I know that many readers will see this as Holy Grail stuff, but today all customer touch-points—and this includes all aspects of marketing—increasingly need to be capable of providing a positively differentiating brand experience.
This is not just because we have all become more demanding. It is also because in today’s connected society, word of mouth is playing an increasingly important role in determining purchasing behavior—and brand success.
But exactly how influential is it? Well, a recent survey conducted by GfK NOP in the United States (Marketing, Jan. 25, 2006) identified that 92 percent of consumers now regard word of mouth as the best source of ideas and information about new products—up from 67 percent in 1977.
In the United Kingdom, the spectacular rise of The Arctic Monkeys provides further testimony to the growing power of this new "consumer channel." Effectively, word of mouth has propelled the band from nowhere to a position at the forefront of popular British culture (confirmed by a clutch of awards at the NME Music Awards 2006)—with a level of speed and impact that will make most music marketing executives green with envy.
Yet, the problem with word of mouth as a marketing force is that it is not always positive—and it cannot be controlled!
Truth be told, the majority of us are far more likely to regale our friends and family with negative tales of our brand encounters—simply because they are typically more numerous and more entertaining. As a result, we tend to hear stories of unsolicited "junk mail" blocking the front door or apoplexy-inducing contact center ineptitude way in advance of less entertaining stories about service excellence.
But whose direct marketing communications actually get the thumbs-up, to the extent that they are most likely to avoid a tongue-lashing and possibly even generate positive comment?
Positive word of mouth
In qualitative research where I have frequently covered this subject, brands that crop up with monotonous regularity are old favorites such as First Direct and Virgin. Why? Well, upon further investigation it doesn’t appear to be because their marketing communications are necessarily any better than those of the competition.
Instead, the research indicates that these brands have managed to create such levels of relevance, tangibility and differentiation that they become legitimate topics of conversation with examples being drawn from what they do and what they say.
Don’t get me wrong—I am not suggesting that marketing communications will ever displace the weather or politics as a primary source of dinnertime conversation. However, the research does suggest that within this context, direct marketing in particular plays a vital role, offering the potential to make or break positive word of mouth relating to the wider brand experience.
So, how have our brand conversation pieces achieved this? Firstly, respondent feedback indicates that they manage to demonstrate a level of customer understanding and empathy that sets them apart. How? Well, probably by using qualitative research to uncover fundamental and differentiating customer insight Eurekas! to drive brand experience and marketing communications development. And probably not by relying upon a thin layer of mass-produced customer segmentation data with a thick layer of creative icing on top.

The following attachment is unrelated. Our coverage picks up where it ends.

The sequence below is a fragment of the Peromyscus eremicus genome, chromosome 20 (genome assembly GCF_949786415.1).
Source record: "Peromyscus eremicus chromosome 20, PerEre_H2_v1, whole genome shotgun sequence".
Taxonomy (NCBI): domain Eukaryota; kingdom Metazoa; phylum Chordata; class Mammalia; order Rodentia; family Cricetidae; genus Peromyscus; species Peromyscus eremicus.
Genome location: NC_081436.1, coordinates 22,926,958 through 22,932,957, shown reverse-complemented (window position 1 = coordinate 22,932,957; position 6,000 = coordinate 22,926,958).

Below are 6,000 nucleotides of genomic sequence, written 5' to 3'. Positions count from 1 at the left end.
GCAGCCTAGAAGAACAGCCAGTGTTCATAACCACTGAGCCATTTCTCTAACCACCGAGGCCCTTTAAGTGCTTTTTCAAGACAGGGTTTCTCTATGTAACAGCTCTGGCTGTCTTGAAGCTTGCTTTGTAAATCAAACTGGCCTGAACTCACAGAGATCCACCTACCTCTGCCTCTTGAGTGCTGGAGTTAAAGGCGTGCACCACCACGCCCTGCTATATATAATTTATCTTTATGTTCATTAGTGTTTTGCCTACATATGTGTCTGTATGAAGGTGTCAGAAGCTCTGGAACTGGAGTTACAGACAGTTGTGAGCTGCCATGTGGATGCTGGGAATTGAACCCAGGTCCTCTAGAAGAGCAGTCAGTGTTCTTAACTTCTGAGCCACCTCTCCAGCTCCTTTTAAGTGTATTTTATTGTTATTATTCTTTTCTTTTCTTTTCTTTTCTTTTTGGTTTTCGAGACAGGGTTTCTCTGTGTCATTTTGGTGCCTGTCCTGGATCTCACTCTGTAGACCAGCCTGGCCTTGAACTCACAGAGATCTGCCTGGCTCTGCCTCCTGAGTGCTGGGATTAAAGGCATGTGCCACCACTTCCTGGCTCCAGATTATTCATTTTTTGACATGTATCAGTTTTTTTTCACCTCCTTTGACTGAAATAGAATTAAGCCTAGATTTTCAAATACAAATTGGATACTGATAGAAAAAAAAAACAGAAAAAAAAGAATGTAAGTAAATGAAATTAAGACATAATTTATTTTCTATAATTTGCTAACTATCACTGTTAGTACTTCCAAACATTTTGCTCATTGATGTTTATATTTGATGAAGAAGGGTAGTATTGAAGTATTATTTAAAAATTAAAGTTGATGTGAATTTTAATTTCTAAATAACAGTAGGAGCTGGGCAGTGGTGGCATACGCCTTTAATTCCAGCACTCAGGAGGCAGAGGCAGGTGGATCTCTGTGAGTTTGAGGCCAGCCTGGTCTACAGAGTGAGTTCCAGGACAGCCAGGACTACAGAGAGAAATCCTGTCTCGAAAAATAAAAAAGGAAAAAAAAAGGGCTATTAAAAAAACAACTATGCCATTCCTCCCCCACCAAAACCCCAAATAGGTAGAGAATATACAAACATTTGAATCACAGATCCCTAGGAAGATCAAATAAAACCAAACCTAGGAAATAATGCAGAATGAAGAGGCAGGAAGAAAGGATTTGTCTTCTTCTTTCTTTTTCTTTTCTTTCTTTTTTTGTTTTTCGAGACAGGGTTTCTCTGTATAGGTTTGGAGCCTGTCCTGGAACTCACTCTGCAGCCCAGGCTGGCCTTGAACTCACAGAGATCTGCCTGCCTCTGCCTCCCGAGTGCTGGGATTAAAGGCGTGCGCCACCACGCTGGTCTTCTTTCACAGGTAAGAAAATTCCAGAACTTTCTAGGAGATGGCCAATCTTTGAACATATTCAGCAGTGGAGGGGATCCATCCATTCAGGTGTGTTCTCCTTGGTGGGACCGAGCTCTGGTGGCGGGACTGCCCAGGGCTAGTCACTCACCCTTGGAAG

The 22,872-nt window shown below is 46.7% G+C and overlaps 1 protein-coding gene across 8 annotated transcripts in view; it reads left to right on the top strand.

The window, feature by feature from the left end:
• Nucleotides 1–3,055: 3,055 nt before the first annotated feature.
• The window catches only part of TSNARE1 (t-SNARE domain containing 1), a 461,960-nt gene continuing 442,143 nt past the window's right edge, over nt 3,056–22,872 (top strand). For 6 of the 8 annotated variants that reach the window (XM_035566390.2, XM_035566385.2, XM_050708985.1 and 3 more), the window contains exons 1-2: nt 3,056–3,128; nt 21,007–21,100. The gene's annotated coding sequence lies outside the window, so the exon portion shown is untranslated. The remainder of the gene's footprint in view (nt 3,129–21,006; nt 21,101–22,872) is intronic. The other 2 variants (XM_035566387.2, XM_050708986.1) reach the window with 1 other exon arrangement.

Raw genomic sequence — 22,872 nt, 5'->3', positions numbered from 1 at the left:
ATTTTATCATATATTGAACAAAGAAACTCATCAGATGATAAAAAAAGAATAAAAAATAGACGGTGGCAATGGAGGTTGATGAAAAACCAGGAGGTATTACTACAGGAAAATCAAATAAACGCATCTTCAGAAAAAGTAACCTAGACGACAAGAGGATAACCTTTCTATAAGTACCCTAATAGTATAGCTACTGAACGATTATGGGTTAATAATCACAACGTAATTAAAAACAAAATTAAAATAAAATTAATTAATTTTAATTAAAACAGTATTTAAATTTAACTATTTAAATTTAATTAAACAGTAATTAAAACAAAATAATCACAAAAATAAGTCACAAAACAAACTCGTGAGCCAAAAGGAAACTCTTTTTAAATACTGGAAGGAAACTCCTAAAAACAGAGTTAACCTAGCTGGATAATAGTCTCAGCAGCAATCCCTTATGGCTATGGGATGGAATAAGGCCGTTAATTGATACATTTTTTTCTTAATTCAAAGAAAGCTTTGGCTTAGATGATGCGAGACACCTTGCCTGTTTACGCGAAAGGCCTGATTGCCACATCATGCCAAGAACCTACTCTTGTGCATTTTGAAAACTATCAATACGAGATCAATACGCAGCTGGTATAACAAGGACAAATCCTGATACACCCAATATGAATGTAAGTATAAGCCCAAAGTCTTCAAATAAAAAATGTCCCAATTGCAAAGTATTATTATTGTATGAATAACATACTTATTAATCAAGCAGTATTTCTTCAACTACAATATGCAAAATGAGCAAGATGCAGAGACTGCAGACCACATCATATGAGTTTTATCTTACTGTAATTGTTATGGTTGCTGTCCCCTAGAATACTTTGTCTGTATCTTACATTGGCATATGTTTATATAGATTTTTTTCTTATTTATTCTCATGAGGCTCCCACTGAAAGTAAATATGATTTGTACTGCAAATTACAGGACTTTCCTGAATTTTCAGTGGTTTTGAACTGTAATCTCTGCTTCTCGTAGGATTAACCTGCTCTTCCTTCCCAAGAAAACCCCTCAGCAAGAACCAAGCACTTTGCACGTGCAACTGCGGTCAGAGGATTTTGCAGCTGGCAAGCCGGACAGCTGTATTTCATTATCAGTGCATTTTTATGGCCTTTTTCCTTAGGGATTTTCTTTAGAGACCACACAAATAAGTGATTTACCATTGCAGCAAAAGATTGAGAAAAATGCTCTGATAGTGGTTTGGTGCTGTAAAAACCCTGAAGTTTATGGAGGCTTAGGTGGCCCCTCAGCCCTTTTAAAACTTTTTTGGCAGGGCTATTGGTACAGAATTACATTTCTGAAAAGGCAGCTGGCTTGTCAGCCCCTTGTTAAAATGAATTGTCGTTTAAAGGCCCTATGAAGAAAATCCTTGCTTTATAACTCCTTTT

Secondly, feedback suggests that our conversation pieces give the appearance of being three-dimensional. Why? Typically, because instead of ignoring their brand’s own capacity to deliver inspiration and differentiation, (leaving it on the page as a beautifully constructed iceberg, onion or eggplant stuffed with adjectives that few pay attention to) they have then managed to combine compelling customer insight with a fundamental understanding of their own brands. This has created the additional empathy that is ultimately capable of setting them apart from the competition in everything they do and say.
Thirdly, research feedback suggests that these brands appear to do things differently. They have combined customer and brand understanding with operational insight and left-field thinking to ensure that their differentiating brand elements are made tangible across all touch-points and channels—including those involving marketing communications.
Finally (and this comes right back to marketing communications) they treat every interaction with the customer—no matter how apparently mundane—as an opportunity to contribute to—and draw from—the wider brand experience. This is in contrast to their more one-dimensional brand competitors who have little more to fall back upon than an uninspiring list of features and benefits delivered in an ad-hoc fashion.
Why not try an experiment with your brand right now? Run a research group looking at for example your most recent piece of DM. First and foremost: Does it avoid a tongue-lashing? If so, does it provide evidence of real customer understanding and brand differentiation? Does it stand up to comparison with our brand conversation pieces—and is it capable of sparking spontaneous and positive brand comment in its own right?
If you’re honest, then I think you’ll know the answer already and can save the money on the group.